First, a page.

How to design when you can't design everything

How to design when you can't design everything

Innovation in web seems to be slowing down. As the old saying goes, if you have a hammer then every problem looks like a nail, and we see the same thing happening in digital. A typical technology stack of CMS/CRM supported by coding libraries, and an increasingly well-established set of design patterns, are producing web and app experiences that are beginning to look increasingly similar. The methodologies of research of human-computer interaction (HCI) are also pushing solutions in a certain direction, driving the optimisation of experiences against measurable benchmarks such as efficiency in completing tasks and accessing information.

The combination of these two: the inherent complexities in modern personalised solutions and commodified design and technology solutions, means inventing new digital products is becoming a riskier endeavour. To create competitive advantage in design requires new ways of working, in an environment where UI and UX designers have less control of the solution due to the necessary complexity of personalised solutions. Risks in breaking new ground include rejection of the new by users, and organisational difficulties in adapting to new ways of creating and managing content.

These challenges aren’t at all unique to UX and design – they have always been there, for example, in R&D, but in R&D there’s an associated cost-base and acceptance of failure, and we think there’s scope to learn from this approach to research in multimedia.

Research into multimedia tends to be conceptually-led, rather than solution led. A concept could include a way of structuring content, or a hypothesis about how a user interface might be different. Thinking at this level enables product owners in companies and organisations to stop viewing their technology in isolation, validated through the prisms of user needs and user testing. It gives the capability to view technology in conjunction with brand, content and visual language in an integrated fashion. Connecting these ideas with a UX skillset and testing methods, and a licence for design flair, provides a powerful toolset to take a step back and respond to the business problem or opportunity you are facing, imagine a solution and validate it.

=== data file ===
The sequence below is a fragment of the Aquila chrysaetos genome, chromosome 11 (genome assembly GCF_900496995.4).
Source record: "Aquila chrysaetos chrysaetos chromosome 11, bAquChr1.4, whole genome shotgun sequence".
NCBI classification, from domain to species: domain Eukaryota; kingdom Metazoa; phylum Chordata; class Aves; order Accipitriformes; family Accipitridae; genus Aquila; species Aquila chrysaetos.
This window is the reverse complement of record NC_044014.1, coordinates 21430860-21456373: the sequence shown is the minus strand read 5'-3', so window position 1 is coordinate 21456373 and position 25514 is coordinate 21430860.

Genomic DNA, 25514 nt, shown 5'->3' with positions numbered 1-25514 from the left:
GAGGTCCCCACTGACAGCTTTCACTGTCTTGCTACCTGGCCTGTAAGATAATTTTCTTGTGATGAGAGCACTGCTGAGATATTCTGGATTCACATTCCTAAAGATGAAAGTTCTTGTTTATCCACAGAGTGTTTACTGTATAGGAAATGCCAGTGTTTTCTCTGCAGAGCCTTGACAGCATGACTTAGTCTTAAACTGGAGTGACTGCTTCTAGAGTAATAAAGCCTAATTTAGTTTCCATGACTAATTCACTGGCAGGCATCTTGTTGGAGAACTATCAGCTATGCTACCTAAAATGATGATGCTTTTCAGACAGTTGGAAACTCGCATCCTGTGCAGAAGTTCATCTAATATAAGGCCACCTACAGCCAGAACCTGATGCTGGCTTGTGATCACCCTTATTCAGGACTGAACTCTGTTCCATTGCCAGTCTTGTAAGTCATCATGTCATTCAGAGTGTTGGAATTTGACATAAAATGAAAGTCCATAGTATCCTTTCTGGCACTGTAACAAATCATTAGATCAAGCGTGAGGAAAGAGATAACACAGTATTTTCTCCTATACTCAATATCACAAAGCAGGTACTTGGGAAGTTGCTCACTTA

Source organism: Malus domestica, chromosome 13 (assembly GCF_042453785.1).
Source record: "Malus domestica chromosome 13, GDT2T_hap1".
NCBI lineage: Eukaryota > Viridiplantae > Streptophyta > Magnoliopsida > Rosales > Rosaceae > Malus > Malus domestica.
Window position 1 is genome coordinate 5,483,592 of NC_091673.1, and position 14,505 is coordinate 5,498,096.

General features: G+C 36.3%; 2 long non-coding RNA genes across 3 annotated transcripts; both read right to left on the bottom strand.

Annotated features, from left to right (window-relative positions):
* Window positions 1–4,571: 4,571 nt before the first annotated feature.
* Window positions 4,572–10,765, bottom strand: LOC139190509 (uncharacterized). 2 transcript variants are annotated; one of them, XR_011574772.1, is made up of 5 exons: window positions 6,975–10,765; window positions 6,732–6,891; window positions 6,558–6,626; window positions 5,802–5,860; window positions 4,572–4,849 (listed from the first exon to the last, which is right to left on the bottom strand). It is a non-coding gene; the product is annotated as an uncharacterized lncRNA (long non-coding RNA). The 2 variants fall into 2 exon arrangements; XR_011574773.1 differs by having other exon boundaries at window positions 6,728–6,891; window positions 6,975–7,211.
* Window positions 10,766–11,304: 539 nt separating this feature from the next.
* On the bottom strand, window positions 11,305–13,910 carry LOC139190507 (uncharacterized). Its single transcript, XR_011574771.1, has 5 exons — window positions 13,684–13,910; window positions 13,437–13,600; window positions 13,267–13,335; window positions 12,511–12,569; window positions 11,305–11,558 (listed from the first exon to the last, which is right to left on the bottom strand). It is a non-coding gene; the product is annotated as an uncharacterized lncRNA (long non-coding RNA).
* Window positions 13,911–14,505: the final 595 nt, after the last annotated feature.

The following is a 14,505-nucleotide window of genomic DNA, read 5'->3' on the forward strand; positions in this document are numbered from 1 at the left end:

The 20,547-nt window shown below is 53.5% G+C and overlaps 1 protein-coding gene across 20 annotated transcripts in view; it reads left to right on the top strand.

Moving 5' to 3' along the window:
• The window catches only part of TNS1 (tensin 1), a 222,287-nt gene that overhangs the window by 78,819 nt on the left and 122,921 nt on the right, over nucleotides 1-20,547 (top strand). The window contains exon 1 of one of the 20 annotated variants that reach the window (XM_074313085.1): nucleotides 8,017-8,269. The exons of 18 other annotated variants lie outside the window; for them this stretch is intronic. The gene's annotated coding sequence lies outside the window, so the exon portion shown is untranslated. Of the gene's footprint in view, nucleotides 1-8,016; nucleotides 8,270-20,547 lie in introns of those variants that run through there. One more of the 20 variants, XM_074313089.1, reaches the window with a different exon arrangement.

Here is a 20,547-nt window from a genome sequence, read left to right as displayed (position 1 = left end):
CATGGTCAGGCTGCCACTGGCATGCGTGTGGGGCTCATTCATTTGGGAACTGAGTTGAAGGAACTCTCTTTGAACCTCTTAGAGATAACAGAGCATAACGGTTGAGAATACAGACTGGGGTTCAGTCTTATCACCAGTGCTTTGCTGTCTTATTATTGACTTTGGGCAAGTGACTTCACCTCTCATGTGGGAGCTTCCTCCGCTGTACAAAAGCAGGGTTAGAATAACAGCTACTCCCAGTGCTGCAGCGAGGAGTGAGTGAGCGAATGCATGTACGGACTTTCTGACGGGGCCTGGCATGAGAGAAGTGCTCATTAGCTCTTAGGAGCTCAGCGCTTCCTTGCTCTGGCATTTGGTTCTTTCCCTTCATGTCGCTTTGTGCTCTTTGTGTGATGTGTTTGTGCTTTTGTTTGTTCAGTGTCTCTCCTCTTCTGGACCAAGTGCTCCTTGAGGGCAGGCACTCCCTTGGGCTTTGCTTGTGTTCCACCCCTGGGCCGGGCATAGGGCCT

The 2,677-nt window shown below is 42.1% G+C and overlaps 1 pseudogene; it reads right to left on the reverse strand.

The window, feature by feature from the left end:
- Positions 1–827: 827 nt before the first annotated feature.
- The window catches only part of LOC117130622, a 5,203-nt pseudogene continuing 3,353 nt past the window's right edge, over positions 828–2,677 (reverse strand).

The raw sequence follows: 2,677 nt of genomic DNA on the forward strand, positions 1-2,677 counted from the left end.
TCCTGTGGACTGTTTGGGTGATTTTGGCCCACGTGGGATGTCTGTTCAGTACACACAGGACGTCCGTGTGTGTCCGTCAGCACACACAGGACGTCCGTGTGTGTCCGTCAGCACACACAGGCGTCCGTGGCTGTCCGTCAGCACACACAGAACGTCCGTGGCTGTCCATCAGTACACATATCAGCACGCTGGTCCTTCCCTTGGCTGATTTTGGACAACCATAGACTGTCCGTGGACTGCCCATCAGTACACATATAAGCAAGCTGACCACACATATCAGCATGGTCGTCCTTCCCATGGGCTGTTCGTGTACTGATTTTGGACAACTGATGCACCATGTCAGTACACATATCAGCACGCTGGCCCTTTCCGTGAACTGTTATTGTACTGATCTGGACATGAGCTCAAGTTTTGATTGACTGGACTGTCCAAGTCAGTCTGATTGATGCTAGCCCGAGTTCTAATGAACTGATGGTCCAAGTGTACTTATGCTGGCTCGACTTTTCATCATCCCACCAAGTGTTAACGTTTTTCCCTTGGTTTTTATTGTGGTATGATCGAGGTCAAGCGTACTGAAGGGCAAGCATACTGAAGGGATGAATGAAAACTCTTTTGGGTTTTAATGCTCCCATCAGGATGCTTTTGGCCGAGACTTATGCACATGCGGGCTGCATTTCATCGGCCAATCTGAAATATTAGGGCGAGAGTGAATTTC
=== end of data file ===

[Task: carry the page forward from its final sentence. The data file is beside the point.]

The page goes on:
What about the risks? You might increase the risks that come with doing something different, but you will reap the benefits of the competitive advantage that emerges from your idea, and you might even save money in the long run.

A modular approach to digital platforms, based on a design system and functional components can, in fact, limit the long-term risk. A system driven by semantically meaningful components which can be assembled by rule-sets, rather than fixed in templates, can enable product and content owners to meet the challenges of personalisation, device-type and channel by quickly deploying reconfigurable pieces to present their content better, and quickly experiment with what works best for audiences and users.  It also allows for personalisation of specific areas, allowing for an endless number of combinations, each one tailored to specific user needs. And finally, it allows designers and engineers to iterate, improve and expand discrete aspects of the platform without the need for complete overhaul.

In the coming weeks we’ll be exploring what this means in practice in specific areas such as content creation and design in complex systems – watch this space.


Michael Frantzis is a Senior UX Consultant at Precedent.